Tom Stoppard was reviewing plays in England 50 years ago when he decided to try writing them instead. His first success was a bastard hybrid of Shakespeare and Beckett titled Rosencrantz and Guildenstern are Dead, in which two minor characters from Hamlet confront existence.
The half-centennial of this early play by a modern master probably isn’t the reason it has been included on the Old Globe Theatre’s menu this summer. Adrian Noble likes reviving one neglected contemporary piece to rotate with a brace of premium Shakespeares for the summer. And if there’s a reference to Shakespeare, as in The Madness of George III, so much the better.
Also, as we’ve learned over four seasons now, Adrian Noble can make almost anything work.
Rosencrantz and Guildenstern are the pair of dim-witted courtiers used by King Claudius to find out what’s bothering his nephew Hamlet, which is sort of like sending Abbott and Costello to analyze Winston Churchill. Stoppard frames them with a fish-eye lens, dithering and arguing while fragments of the immortal drama flash past them with only an occasional acknowledgement. Confusion and despair gradually build as they feel themselves sliding helplessly toward some unseen fate.
It’s like Waiting For Godot in tights. And without the recycle ending. R&G are the two tramps struggling to understand why they’re there. A blustering old actor headed, like them, for the court of Claudius, drives the so-called plot in the same way the encountered bully Pozzo reanimates Godot. And Lucky, the mute slave carrying Pozzo’s baggage, provides fleeting diversion, like the scraps of Hamlet. But what it’s all about, really, is the anguish of existence, whatever (implies the author) that means.
(In a note to the printed version, Stoppard wrote: “In other words, a play isn’t the end product of an idea – the idea is the end product of a play.”)
If all this sounds like gooey Theatre of the Absurd, just remember the time and the author. Young Stoppard was wallowing in word play and paradox like a bright schoolboy influenced almost equally by vaudeville and Sartre. It’s only occasionallyh that Abbott and Costello actually take over:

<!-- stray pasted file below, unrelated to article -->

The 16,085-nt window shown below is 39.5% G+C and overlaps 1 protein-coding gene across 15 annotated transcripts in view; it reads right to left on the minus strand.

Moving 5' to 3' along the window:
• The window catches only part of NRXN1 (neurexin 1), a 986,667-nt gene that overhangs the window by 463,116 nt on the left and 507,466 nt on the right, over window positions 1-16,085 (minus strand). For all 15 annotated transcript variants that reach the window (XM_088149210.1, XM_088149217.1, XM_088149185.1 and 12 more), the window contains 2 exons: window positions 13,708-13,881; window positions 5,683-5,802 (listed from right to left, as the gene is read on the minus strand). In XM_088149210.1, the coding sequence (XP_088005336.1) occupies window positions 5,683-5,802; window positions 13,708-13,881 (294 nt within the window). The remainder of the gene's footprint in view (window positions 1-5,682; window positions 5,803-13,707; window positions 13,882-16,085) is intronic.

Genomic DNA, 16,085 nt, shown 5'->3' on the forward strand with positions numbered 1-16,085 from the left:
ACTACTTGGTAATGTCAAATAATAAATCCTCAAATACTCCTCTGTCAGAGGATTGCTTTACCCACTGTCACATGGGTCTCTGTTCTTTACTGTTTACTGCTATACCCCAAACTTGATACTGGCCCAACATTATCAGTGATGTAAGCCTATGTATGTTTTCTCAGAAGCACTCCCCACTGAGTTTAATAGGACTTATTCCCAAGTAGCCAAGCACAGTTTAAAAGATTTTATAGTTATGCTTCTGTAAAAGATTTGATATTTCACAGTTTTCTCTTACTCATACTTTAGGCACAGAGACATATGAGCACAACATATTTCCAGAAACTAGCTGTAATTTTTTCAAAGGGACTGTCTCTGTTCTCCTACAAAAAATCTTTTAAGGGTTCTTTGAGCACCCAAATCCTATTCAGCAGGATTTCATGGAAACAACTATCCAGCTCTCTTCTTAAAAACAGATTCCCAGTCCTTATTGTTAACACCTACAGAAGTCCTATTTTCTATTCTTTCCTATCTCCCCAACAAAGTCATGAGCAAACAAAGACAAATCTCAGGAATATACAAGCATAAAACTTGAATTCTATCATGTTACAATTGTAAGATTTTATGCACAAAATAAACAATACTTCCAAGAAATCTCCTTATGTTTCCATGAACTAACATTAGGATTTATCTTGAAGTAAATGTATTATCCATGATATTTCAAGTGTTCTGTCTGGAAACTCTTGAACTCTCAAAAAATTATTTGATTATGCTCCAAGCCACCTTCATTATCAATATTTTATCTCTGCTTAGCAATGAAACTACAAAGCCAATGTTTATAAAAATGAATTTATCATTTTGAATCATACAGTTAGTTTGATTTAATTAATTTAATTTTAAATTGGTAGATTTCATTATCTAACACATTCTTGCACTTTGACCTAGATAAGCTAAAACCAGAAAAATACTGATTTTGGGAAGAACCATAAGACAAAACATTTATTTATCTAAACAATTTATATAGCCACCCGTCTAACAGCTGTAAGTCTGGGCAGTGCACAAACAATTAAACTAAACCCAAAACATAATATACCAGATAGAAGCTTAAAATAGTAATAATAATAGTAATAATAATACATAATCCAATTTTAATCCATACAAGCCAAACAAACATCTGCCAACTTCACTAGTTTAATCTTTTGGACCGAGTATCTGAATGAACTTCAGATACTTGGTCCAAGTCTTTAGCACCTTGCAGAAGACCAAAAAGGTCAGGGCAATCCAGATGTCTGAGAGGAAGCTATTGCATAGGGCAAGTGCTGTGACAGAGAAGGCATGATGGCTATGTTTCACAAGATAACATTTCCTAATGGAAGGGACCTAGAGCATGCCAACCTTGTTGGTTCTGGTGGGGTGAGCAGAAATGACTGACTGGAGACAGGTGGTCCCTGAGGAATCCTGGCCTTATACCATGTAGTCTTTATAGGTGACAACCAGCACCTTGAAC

“That’s been true as long as I can remember.”
“How long is that?”
Then, even the most innocent remarks begin to fall apart: “And the toenails, on the other hand…”
This also is a play for making huge and evil fun of actors. For bouts of question and answer scored like tennis. And for pompous declarations that collapse upon delivery like a paper bag filled with water.
Among the sleek and sturdy company he has assembled for a summer also including The Merchant of Venice and A Midsummer Night’s Dream, Noble has had no trouble casting this bauble. The only roles of note are the title pair and the old actor, played with fustian gusto by Sherman Howard, who certainly knows how to fill a stage and cast an innuendo.
Jay Whittaker, who specialize in high-energy whippets, and John Lavelle, this summer’s biggest surprise for his subtly askew attitudes and his vocal surprises, are quite engaging as Rosencrantz and Guildenstern. No, wait, it’s the other way around. Or, as Stoppard, Shakespeare, the actors and probably Shakespeare himself might say: “Whatever.”
Ralph Funicello has added a restless proscenium arch, a passable sailing ship with convenient trick barrels on its deck and a jaunty, ramshackle travelling theatrical wagon to his basic summer set. Deirdre Clancy has wisely and appropriately dressed the company as if from the house wardrobe and Alan Burrett’s lighting is always where it should be (and quick with the follow spots when it’s not). Dan Moses Schreier’s music choices range between Game of Thrones and Hallmark Greeting Cards.
Noble indulges us (and himself) with such whimsies as a television crew that follows the Hamlet show in and out and a full-throttle preview of the travelling troupe’s wares. Everybody involved probably found playing such antics as rewarding as Stoppard did in writing them.
So, thus ends the four summers during which Adrian Noble restored order and luster to a long and honorable tradition. His dozen productions have established a tradition of their own: A deep and versatile company, dedicated to speaking the words and projecting the movement in service of the texts, with fun always just around the next quatrain but never allowed to sprawl. All that’s not easy, folks, and now Barry Edelstein inherits a bar that’s used to being set high.
I’m already anticipating the triumphant return of Adrian Noble, guest director.